Since the levees burst in New Orleans and the interstate bridge collapsed in Minnesota, much has been written and said about the need to repair the nation’s infrastructure, too much of which is frayed and crumbling because of years of underinvestment. This transpired while tax cut after tax cut went to the wealthiest in our society, and billions were squandered on wars of choice and high-tech weaponry. This neglect of infrastructure resulted in bodies littering the banks of the Mississippi on the Gulf Coast and floating in the wreckage of a highway a thousand miles upriver.
The American Recovery and Reinvestment Act (a k a the stimulus bill), passed earlier this year, has begun the process of rebuilding our infrastructure, as well as retooling for a greener country. This investment is a long-overdue correction of our misguided national priorities. But there is another infrastructure that has been at best neglected and at worst assaulted in recent years, and that is our infrastructure of justice.
To some extent the infrastructure of justice is physical, including courthouses, prosecutors’ and public defenders’ offices–and prisons. We certainly have not neglected building prisons in recent years, as draconian sentencing laws have put a record number of men and many women behind bars. This has been the greatest boom-time in recorded history for the prison-industrial complex. But far more than bricks and mortar, the infrastructure of laws and policies and human capital tell the story of the health of justice in America.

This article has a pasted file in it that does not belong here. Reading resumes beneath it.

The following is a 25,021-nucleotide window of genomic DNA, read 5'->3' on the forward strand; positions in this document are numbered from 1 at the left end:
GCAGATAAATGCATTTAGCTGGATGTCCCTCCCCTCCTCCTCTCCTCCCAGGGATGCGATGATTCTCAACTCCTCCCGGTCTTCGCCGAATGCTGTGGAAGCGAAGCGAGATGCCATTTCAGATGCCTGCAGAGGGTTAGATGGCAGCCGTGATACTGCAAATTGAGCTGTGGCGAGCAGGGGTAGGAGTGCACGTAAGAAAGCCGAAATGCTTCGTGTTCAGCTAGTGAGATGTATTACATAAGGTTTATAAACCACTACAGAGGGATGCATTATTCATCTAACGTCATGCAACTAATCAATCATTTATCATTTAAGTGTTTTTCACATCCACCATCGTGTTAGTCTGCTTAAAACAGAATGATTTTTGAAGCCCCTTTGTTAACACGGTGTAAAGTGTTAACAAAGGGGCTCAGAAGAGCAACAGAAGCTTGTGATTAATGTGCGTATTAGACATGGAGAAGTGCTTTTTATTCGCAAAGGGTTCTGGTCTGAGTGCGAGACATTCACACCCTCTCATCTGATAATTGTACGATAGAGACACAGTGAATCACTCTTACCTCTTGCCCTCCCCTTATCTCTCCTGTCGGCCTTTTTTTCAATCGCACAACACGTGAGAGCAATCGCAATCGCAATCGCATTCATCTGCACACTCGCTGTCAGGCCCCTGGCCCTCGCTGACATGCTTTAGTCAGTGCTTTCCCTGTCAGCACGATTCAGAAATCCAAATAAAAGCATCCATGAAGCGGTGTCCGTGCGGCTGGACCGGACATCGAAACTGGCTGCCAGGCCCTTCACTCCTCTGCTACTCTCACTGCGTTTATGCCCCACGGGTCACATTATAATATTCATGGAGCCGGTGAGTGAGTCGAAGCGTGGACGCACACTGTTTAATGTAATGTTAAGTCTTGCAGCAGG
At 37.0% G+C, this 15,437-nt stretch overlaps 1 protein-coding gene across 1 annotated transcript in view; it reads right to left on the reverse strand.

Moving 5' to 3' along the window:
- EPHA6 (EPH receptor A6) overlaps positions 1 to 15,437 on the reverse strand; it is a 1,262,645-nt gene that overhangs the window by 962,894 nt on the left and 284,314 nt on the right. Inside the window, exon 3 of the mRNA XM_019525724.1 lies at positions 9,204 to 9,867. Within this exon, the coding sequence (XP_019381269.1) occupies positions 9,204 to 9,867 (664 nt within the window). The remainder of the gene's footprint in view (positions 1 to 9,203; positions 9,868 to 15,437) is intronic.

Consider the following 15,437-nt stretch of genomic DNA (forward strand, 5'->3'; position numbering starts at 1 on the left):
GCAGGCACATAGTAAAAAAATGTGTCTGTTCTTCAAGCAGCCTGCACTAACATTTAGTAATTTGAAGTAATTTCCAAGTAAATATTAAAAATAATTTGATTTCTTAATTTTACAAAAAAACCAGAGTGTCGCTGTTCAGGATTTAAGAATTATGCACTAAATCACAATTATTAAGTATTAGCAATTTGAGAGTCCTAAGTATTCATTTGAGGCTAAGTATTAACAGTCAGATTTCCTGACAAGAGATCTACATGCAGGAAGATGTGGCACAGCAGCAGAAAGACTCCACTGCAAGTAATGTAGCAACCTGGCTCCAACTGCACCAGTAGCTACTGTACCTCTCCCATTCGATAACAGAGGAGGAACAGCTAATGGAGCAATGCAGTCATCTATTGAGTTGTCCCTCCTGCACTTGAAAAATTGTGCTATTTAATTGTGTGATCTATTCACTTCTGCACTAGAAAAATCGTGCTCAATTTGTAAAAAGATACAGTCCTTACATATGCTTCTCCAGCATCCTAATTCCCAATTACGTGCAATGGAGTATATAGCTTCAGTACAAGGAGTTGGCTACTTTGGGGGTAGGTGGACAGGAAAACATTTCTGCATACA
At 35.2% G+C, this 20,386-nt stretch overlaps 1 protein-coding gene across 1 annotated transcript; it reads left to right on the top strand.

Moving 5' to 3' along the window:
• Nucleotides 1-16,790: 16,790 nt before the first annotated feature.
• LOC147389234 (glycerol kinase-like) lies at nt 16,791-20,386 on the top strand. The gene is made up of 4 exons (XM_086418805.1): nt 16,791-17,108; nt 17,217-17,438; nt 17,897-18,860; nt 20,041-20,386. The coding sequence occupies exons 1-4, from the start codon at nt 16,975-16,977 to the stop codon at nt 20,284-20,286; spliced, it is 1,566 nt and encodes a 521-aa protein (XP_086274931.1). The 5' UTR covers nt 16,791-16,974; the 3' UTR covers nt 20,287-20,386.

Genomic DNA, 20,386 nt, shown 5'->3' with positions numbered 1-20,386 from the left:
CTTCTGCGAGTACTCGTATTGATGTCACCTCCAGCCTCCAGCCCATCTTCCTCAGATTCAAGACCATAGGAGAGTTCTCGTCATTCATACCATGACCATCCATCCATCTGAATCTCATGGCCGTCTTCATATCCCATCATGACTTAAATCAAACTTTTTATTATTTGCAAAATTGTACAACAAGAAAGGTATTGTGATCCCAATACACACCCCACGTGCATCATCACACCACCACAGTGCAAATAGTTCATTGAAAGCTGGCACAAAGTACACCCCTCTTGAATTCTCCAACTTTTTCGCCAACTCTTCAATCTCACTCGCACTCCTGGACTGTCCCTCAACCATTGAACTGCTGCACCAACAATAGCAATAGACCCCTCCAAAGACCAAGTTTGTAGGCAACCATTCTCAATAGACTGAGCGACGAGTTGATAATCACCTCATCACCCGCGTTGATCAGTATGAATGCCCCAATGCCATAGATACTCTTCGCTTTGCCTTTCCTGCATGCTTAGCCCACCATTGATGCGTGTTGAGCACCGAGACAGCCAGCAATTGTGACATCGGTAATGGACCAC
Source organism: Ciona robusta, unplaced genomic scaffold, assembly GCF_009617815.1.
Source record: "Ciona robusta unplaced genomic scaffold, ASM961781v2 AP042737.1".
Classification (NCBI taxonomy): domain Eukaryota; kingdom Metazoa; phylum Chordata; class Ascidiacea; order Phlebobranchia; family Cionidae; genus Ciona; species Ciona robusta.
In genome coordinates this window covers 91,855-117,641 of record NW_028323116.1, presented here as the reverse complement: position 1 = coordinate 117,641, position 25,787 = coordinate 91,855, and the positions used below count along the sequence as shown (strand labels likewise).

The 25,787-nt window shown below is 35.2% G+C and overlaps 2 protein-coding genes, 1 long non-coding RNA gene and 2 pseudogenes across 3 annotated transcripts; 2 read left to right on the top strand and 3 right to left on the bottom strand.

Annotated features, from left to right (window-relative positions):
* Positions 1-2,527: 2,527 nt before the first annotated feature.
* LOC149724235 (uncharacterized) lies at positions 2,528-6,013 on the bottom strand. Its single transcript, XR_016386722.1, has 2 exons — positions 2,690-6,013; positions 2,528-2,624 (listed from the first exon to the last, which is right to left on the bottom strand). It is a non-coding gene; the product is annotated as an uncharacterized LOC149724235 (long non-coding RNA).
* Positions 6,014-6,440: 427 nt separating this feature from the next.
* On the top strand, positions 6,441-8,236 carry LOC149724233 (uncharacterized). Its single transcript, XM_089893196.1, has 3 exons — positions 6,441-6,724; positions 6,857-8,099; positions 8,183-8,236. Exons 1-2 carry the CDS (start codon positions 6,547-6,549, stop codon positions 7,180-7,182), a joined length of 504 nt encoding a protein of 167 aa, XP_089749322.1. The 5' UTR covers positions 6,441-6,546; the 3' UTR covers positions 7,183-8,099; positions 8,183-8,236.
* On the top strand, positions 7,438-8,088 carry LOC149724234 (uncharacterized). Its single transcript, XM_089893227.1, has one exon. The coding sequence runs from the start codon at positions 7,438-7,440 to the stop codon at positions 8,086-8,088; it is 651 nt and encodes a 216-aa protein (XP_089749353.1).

Given the nature of the justice system, repairing the broken infrastructure is not simply, or even primarily, a matter of federal action. What is required is an understanding of the pieces and what needs to happen at various levels, with the right leadership, to put them back together.
Let’s start with influencing who sits on the federal bench. More than pushing for individual nominees, we need to change the sorry frame of the debate about judges and the roles they play in our democracy. President Obama has begun that process with the successful nomination of Sonia Sotomayor as a Supreme Court justice. Sotomayor cast her first vote on the Court in a death penalty case, supporting the claims of the defendant. By any measure, she is among the most qualified new justices of the past century. In stressing her real-world experience, the president tried to move beyond the tiresome wedge issues over which Supreme Court nominations have recently been waged. But conservative judicial activists insisted on waging old battles; in the end, only nine Republican senators voted for her confirmation.